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How Good Is Sri Lanka’s Internet?

It’s been 21 years since Sri Lanka first got unrestricted commercial internet access, becoming the first country in South Asia to do so. Some of us can look back with a sort of terrified nostalgia at the days when we accessed the web through a dial-up modem, a high pitch screech like the sound of a dying transistor, announcing our entry into the wonderful world of text-only web pages, IRC, and electronic mail. Things are a bit different now. Within two short decades, the internet and all the technology that runs off it, have become an indispensable part of our lives, our economy, and our Kardashian fixation.

According to the International Telecommunication Union, about 1 in 5 Sri Lankans is an internet user, though Prof. Rohan Samarajiva, Chair of LIRNEasia, estimates the number as slightly more (34.8% as opposed to 21.9%). The internet is not just about cats and Instagrams of our most recent gluten-free breakfasts either. Good ICT connectivity is very important to the growth of a country. According to a study by Ericsson, every time a country doubles its broadband speed, its GDP increases by 0.3%. The startup industry is growing fast, technology and computer adoption is high, and the government is looking to make Sri Lanka a regional tech hub. None of this is going to work if connectivity cannot keep up with the rate of growth.

Sri Lankans feel very strongly about their internet. A quick glance at any of the Facebook pages of service providers in the country reveals a bevy of complaints, requests, and desperate cries for help. Opinion on the quality of internet in Sri Lanka also varies widely. Some say it’s the best in the region, while others describe it in terms of multiple crying emoji.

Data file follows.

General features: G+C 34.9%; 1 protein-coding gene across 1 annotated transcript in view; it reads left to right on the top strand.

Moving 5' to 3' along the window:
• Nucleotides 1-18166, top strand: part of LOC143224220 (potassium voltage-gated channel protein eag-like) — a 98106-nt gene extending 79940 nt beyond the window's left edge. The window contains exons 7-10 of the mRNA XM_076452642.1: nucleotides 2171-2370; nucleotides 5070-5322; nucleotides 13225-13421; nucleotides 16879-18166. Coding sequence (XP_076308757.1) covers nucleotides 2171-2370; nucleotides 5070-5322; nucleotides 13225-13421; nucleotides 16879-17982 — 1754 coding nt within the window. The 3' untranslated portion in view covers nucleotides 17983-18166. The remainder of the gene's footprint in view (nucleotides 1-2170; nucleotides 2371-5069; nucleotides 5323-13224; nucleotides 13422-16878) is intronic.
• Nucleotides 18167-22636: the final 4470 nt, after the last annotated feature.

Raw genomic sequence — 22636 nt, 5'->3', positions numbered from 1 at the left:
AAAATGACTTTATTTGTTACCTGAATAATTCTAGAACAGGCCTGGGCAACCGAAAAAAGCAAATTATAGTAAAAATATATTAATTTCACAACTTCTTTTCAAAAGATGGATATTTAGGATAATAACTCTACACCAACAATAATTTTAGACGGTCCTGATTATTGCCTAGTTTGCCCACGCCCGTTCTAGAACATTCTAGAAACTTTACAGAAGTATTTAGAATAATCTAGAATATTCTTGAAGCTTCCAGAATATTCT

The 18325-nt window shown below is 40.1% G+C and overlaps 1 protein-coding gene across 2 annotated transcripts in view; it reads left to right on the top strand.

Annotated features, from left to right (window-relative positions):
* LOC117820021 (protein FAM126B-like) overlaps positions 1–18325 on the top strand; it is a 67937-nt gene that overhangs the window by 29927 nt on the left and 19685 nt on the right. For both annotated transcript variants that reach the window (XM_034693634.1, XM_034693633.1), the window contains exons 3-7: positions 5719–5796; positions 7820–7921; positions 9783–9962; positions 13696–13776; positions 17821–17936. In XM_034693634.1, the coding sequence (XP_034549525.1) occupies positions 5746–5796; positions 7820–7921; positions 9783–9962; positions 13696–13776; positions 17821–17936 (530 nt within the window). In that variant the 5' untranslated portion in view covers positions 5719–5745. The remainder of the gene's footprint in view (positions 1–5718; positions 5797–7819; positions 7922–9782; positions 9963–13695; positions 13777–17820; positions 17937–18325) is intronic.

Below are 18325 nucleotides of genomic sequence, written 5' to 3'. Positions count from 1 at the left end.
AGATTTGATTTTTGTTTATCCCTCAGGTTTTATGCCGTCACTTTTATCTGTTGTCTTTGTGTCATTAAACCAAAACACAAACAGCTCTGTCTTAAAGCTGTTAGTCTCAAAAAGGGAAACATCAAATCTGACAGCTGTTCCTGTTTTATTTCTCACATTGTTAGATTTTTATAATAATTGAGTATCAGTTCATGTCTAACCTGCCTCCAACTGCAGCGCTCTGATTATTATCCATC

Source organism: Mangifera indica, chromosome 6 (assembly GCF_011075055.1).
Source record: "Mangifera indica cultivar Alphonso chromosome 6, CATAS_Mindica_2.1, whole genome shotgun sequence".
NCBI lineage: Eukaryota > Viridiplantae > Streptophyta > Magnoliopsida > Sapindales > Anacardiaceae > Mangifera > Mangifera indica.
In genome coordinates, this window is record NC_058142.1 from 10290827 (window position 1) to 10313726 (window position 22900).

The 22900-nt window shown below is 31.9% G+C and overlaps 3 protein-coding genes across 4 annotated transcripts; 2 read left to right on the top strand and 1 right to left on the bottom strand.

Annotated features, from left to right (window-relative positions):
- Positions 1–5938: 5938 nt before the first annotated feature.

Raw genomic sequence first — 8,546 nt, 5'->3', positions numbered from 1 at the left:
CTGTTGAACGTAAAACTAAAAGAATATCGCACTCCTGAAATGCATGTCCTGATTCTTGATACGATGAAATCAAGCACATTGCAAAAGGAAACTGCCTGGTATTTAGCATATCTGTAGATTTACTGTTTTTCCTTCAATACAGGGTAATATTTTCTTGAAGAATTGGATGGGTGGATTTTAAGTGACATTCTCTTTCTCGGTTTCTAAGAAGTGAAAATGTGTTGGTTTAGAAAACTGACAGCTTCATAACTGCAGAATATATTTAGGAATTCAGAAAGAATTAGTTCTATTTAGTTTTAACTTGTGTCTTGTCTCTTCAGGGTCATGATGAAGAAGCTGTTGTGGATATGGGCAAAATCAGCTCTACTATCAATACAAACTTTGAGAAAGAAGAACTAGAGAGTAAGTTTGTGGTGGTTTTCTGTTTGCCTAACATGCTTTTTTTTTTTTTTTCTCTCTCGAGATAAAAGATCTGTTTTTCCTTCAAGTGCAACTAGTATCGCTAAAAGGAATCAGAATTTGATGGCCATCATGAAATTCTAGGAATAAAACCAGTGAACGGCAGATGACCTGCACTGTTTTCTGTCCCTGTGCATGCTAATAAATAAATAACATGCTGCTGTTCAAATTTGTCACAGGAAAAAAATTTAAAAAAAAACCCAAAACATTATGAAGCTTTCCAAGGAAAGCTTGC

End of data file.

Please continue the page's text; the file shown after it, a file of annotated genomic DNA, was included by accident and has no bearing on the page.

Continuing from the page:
To settle the debate, we decided to look at the state of Sri Lanka’s internet now, running through the numbers to see how it compares with the rest of the region and the world.

Broadband Speed Comparison

The most important thing on everyone’s mind when it comes to internet, is speed.

Global Internet Speeds. Source: Akamai State of the Internet

Global Internet Speeds. Source: Akamai State of the Internet

Looking at broadband speeds globally, Sri Lanka, and most of South Asia really, don’t do so well. The broadband speed heat map shows the entire southern part of Asia in varying shades of red, indicating speeds at the lower end of the spectrum. A closer look at the map shows that all countries in the region have pretty much the same speeds, with Sri Lanka having an average of 5.4 Mbps.

Asian Internet Speeds. Source: Akamai State of the Internet

Asian Internet Speeds. Source: Akamai State of the Internet

While South Asian countries pretty much match each other in broad speeds, Asia Pacific countries show a huge variation.

Average Connection Speeds - APAC. Source: Akamai State of the Internet

Average Connection Speeds – APAC. Source: Akamai State of the Internet

Sri Lanka and her neighbours rank pretty low in comparison to other APAC countries, with South Korea sitting right at the top with an average speed of 29 Mbps. That is an incredibly huge variation between countries of the same region.

All things considered, however, it’s not all that bad in Sri Lanka. The last few years have shown rapid increases in connectivity speeds, with Sri Lanka crossing the 4 Mbps mark in 2014 and rapidly overtaking China. Sri Lanka has also consistently stayed ahead of its neighbour India, who seems to be having trouble keeping up.

Connection speed trends. Source: Akamai State of the Internet

Connection speed trends. Source: Akamai State of the Internet

Cost of Broadband

Comparing the cost of Sri Lankan internet with the rest of the world is a much harder nut to crack. Difficulty in collating data and making an apples to apples comparison makes this a complicated metric. There have been several attempts at representing costs graphically ‒ the most popular ones are here and here.

In 2011, the Broadband Commission for Digital Development set a standard for internet affordability:

“By 2015, entry-level broadband services should be made affordable in developing countries through adequate regulation and market forces (amounting to less than 5% of average monthly income).”